I made Calamari out of one monster and it was a hit! Here's the recipe:

1 squidzilla
2 eggs, beaten
generous amount of flour
oil for frying

Prepare the squid by cleaning it. That is taking out the innards and skeleton and washing it well. Since the squidzilla is monstrous, I thought it will be tough so I blanched it with boiled water and took off the skin. The skin peeled off easily after blanching.

Then cut the squid into rings. They made bigger than usual rings that even after shrinking during the cooking process, they remained big!

Prepare in separate bowls the following:
beaten egg (incorporate a little milk in it, if you have)
seasoned flour (with salt and pepper)

Make sure the squid rings are completely patted dry before dredging them with the first coating of flour. Shake. Transfer to the egg bowl and then to the final bowl of flour. Shake again, preferably using a mesh. Chicken wire is perfect for this task.

Deep fry. Once it turns golden brown. Transfer to paper towels using a slotted spoon.

Wednesday, May 19, 2010

Kamote Q

Meryenda muna mga 'tol! For a delightful pinoy snack, wag kalimutan na palaging may mabibiling Kamote Q dyan sa kanto. Pero kung gusto mong pahirapan ang sarili mo, magluto ka na lang.

Naaalala ko pa nung high school, P7.00 lang ang baon ko sa Makati Polytechnic Community College aka Poly. Tamang-tama lang para sa palamig at kamote Q. Dun, kay manang kami nagmemeryenda at tumatambay kapag vacant period or kapag nag cut kami ng classes (kadalasan Practical Arts ang di namin pinapasukan kasi yung teacher namin, bilhan mo lang ng kung anong tinda nya, PRESENT ka na!)

Si manang kamote Q naman, pwedeng arkilahin kapag bring mother ka! Hahahaha!

Tama na ang memories chuva.... ito na ang recipe:

1 kg Kamote (dilaw, ha!)
1/4 Kg segunda sugar
BBQ sticks

Balatan ang kamote (gumamit ka ng peeler para mabilis). I-slice ito ng pabilog, mga 1.5 inch thick. Mas maigi kung ibibilad sa arwa kahit 10-20 minuto para matanggal ang dakta. Magiging moist kasi ang kamote habang pinipirito, hindi gaano kakapit ang arnibal. In other words, magtutubig.

Painitin ang mantika sa isang malukong na kawali. Isalang ang kamote kasabay ng pagbudbod ng segundang asukal. Segunda ha, hindi pula. Kasi mas matagal ang burning rate nito. Pumapait ang caramel pag nasunog agad. Huwag i-overcrowd ang kawali with kamote. Pag nag caramelize na ang sugar, baligtarin ang kamote at haluhaluin gamit ang siyense.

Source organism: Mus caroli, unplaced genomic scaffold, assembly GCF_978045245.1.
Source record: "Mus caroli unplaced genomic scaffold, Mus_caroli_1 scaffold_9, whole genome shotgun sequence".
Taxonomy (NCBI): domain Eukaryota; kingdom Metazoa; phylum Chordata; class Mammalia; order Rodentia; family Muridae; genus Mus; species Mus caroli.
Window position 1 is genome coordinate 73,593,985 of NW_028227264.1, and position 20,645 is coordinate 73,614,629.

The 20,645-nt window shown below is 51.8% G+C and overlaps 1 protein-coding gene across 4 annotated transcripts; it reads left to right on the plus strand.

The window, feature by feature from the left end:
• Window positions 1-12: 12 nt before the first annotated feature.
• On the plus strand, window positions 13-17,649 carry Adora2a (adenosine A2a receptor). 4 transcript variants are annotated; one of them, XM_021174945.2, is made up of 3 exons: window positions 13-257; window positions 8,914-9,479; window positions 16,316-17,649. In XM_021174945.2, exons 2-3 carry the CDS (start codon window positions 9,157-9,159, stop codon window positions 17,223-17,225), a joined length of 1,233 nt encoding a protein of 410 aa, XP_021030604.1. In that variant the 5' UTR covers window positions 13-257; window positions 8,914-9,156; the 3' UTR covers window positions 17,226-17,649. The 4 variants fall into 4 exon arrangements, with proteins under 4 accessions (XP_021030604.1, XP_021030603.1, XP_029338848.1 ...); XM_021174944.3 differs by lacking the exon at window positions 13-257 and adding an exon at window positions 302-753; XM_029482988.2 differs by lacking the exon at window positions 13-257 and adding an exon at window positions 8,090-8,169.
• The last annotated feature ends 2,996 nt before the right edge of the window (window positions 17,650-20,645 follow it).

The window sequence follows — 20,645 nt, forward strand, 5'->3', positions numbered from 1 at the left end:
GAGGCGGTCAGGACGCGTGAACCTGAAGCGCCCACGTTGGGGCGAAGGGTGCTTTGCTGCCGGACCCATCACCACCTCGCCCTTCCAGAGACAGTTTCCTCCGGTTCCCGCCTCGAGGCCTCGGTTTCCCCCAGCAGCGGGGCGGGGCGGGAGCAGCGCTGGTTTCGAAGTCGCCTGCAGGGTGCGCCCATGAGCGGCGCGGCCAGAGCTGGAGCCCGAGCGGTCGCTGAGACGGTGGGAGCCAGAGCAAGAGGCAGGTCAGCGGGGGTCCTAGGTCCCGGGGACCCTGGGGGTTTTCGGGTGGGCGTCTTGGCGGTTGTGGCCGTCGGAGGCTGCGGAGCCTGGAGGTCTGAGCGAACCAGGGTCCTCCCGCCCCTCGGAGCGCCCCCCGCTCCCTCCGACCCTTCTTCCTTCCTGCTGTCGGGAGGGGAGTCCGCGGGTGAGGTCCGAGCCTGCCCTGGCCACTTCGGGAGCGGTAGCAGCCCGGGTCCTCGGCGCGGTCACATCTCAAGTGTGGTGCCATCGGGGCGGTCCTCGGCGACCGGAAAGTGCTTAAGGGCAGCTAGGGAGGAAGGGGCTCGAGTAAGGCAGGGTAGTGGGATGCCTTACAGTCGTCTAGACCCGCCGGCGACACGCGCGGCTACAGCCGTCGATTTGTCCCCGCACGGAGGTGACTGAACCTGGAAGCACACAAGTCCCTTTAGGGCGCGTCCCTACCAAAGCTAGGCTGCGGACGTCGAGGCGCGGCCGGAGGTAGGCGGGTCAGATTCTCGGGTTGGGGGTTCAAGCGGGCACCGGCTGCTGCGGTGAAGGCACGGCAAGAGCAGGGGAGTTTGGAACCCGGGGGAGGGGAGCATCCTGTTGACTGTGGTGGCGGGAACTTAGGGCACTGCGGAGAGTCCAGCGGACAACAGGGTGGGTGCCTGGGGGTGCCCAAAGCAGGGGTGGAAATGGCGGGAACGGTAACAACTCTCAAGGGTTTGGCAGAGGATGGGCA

Pwede nang hanguin kapag brown na ang kamote at kapit na ang asukal. I lagay sa platong may dahon ng saging para di magdikit-dikit.


Roast Chicken

These are two spring chickens I roasted with corn on their cobs.

There are lots of shops around that sell roast chicken. There is the most famous Andok's which has become the national lechong manok of the country, Baliwag Lechon Manok which tails the former, Chooks To Go, a new comer, owned and operated by Bounty Fresh Chicken which claims that their roast chicken is delicious even without the sauce--a slight to Andok's famous lechon sauce where the delicious taste of Andok's manok comes from, some allege. There are hundreds more that sell roast chicken in every corner of the streets in every town and city.

Juicy and tender!

Mother and I buy roast chicken from the supermarket. WalterMart offers the cheapest at only P130.00 per medium size chicken compared to Andok's P230.00. We love it so much that sometimes we buy 2 pieces just for lunch for 3 persons and we eat it all in one sitting. Back when I was employed a few years ago, I had a daily schedule of visiting supermarkets to monitor our product's movements in the shelves so lunchtime was always spent outside the office. My most favorite lunch was quarter roast chicken with rice and honey sauce at any Rustan's supermarket. It was only P65.00 back then, plus a little more for water, I spend about P75.00 per lunch. Quite expensive at first glance. But you get to eat hot-off-the grill chicken so big you can save the other half for dinner too! Then there is Bok's chicken near the LRT-Buendia station. Bok's sell a small roast chicken for just P70.00, would you believe that!??? There are times that the queue at Bok's rival that of the LRT's! It tastes relatively fine considering the price.

This baste/marinade is made up of brown sugar, minced garlic, peanut butter, soy sauce, grated ginger and sesame oil.

Roast chicken is so prevalent and affordable that one wonders why bother roast your own at all? With the rising cost of LPG, that is really not an option. But there is nothing like home-cooked meal that you serve to your family. And nothing compares to the joy of making your own meal, especially roast chicken. all the marinating, rubbing, basting and the anticipation add to the thrill and excitement of devouring a meal you made yourself!

Look how fresh the chickens are! Marinate the chicken for at least 2 hours, overnight is ideal, so the flavors really get into the chicken meat.

Ive done it so many times and so many ways. Garlic and lemongrass, rosemary, honey mustard, plain salted, satay style with peanut butter, with sugar, with sesame oil, with five spice and what not. My most favorite is the lemongrass.

Oooops! I will never ever eat my own pet!

To save on gas, I accompany the chicken in the roast pan with all sorts of things like mixed veggies--bell peppers, carrots, leeks, potatoes, turnip, onions and others; also I like roasting with corn and the smell is absolutely delicious.

Basting the chicken with butter keeps it moist and makes it brown better. Also, put some butter under the skin.

I roast chicken at an initial temp of 450 degrees F or 220 degrees C then halfway, I lower the temp to just 350 degrees temp. I roast it for 1 hour 15 minutes max for extra juiciness. I place it on a higher level in the oven for a really golden brown effect. I let the juices drip onto the veggies below for a super tasty side dish.

In the oven.